I was importing six tracks. But I figured out what the problem was, one of them was only partially downloaded. Thanks anyway!
| From sean
| Sat, 30 Sep 2006 15:16:58 -0700 (PDT)
| Subject: [Audacity-help] bug
| I am editing a podcast and when I put in 6+ tracks Audacity crashes.
| Is this normal behavior? What reccomendations do you suggest?
Do you mean you are importing or recording six tracks? Particularly if you
are recording six tracks you need a fast enough computer with sufficient
RAM, properly set up to handle the amount of data involved. If you are
doing long or multitrack recordings Audacity probably needs at least four
times the stated minimum requirements of 64 MB RAM and 300 MHz
Please look through the list I have pasted in below of tips which usually
help with these kind of problems. The list is mainly concerned with
recording problems but much of it is relevant: you particularly want to
look at enabling DMA on the drive if possible, reducing bit depth to 16
bit, and updating the soundcard drivers. Those and more are discussed
If you have any further questions, please tell us what operating system
you are on (e.g. Windows XP, OS X 10.4), what version of Audacity
you are using (see Help > About in the program), and the RAM (MB)
and speed (MHz) of your computer.
Here are some general tips on avoiding recording problems.
* Close all other programs while recording. Be aware of background
virus scanners and other system tray programs. Norton, Sophos and other
anti-virus products scan each file as it is opened and closed by default.
On a slow computer this scanning can affect recording as it takes too long.
* Reduce the bit depth for recording and importing from the default
32 bit to 16 bit. This is set at Edit > Preferences > Quality: Default
Sample Format. Reducing the bit depth halves the amount of data stored
and the time taken to write it to the disk.
* Don't record stereo unless you have to. Stereo requires your machine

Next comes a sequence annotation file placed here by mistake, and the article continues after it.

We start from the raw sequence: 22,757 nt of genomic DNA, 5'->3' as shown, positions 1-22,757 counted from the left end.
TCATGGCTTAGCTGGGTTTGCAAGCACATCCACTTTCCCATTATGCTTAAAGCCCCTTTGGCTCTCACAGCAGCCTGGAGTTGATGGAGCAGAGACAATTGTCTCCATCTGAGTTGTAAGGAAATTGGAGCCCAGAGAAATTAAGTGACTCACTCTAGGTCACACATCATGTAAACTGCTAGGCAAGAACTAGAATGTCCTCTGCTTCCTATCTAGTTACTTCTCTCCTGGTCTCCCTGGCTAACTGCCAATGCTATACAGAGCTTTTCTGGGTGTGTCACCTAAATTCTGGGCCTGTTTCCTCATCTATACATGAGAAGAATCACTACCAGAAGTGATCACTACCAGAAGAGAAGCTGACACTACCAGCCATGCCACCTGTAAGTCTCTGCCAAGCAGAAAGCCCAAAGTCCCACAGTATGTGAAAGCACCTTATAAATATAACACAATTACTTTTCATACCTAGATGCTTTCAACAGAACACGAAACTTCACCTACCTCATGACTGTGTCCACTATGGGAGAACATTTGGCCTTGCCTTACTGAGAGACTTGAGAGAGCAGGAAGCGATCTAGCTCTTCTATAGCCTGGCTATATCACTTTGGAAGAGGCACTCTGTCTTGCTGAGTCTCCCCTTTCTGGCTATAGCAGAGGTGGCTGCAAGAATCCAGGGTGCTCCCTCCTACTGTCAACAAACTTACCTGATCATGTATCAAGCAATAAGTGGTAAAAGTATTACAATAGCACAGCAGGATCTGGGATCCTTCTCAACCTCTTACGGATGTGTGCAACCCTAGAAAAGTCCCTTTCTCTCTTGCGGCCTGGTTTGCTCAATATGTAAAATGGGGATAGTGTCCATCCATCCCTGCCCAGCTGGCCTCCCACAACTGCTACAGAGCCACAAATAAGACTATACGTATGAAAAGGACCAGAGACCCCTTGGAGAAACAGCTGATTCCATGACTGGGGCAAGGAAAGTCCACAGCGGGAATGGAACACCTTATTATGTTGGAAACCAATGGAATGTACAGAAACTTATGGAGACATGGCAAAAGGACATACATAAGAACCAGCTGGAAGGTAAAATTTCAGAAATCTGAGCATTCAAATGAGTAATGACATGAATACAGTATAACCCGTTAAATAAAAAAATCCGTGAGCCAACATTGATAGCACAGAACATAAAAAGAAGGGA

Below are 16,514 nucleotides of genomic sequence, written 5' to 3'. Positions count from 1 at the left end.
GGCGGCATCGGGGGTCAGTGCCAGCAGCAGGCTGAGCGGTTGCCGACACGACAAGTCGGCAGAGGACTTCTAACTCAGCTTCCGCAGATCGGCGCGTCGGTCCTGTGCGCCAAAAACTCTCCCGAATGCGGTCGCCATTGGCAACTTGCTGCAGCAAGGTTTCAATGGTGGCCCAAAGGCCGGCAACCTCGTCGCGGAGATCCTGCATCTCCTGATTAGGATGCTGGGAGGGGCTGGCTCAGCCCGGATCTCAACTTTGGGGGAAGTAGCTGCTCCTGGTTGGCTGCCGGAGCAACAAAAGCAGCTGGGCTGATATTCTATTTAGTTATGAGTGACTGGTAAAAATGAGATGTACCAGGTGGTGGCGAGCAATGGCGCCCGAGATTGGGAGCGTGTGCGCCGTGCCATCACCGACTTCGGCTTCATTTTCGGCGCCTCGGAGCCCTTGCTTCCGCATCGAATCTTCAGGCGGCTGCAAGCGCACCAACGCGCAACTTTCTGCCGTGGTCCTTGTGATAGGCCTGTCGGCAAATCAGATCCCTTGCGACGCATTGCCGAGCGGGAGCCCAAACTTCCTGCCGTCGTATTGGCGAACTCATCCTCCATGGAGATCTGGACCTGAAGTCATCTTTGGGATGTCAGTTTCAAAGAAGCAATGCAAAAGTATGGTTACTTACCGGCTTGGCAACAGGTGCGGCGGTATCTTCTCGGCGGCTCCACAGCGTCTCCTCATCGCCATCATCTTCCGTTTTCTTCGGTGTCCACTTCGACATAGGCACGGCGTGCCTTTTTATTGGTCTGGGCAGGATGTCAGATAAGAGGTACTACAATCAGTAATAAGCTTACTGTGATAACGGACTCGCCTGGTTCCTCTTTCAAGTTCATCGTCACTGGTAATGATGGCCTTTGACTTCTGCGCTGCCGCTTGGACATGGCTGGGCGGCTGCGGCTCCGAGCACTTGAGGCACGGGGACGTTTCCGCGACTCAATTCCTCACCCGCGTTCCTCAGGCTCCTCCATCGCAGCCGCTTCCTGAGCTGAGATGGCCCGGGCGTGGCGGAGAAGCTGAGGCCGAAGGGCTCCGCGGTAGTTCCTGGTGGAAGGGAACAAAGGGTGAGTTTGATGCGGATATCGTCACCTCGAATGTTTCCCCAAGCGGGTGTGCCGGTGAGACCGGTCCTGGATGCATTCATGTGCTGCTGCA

to handle twice as much data. A single instrument or solo vocal track should
usually be recorded mono. You can position it in the stereo mix later. To
record in mono, set recording channels to "1 (mono)" on the Audio I/O
tab of Preferences.
* Turn off "Auto-scroll while playing". This stops the display re-drawing
as the recording is made. Stopping this reduces the amount of processing
the display uses, freeing power for recording. This is set under File >
Preferences on the Interface tab. Alternatively minimise Audacity during the
* Zoom out to the whole length you will be recording
* Disable the recording level meter in Audacity Preferences > Interface
as this will conserve resources on a slower computer
* Make sure your system swap or paging file is large enough. As a working
rule, with RAM of less than 512 MB the swap file should be set to 1.5 times
the available RAM. Recordings will stop if the swap file is full and cannot
be increased in size and there is no RAM left to use.
* Defragment your hard drive (only affects Windows users). This increases
the speed your computer can read and write information at by ensuring that
files are kept close together in a logical manner.
*Windows 2000/XP users can try increasing the priority of Audacity
in Task Manager. On GNU/Linux you can run as root (back up everything
first and not recommended unless you are on a standalone machine)
* Make sure (Windows/Linux) that DMA mode is enabled for your
hard drive - see
*Try to avoid interrupt sharing for your soundcard
* Update your hardware drivers to avoid conflicts and get better
hardware performance. Key targets are:
o Sound Card. This is also a common cause of crashes, especially
o Video (Display) Card
o Hard Drive controller - This is especially important for RAID and
other high performance controllers.
* If you are making a long recording and you will be away from the
computer, it is advisable to disable any screensaver you have. Simply
switch the monitor off instead
* If you have audio equipment such as microphones or amplifier close
to the computer, consider moving them apart, altering the grounding so
that the PC is not grounded together with the audio equipment, and using
high quality shielded audio cable, to prevent extraneous noises from the
equipment or the computer seeping into the recording.
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